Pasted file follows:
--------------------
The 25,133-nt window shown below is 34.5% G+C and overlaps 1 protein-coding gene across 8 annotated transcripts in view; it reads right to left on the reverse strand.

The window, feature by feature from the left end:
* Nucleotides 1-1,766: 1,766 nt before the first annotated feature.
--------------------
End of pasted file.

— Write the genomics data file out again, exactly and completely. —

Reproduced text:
The 25,133-nt window shown below is 34.5% G+C and overlaps 1 protein-coding gene across 8 annotated transcripts in view; it reads right to left on the reverse strand.

The window, feature by feature from the left end:
* Nucleotides 1-1,766: 1,766 nt before the first annotated feature.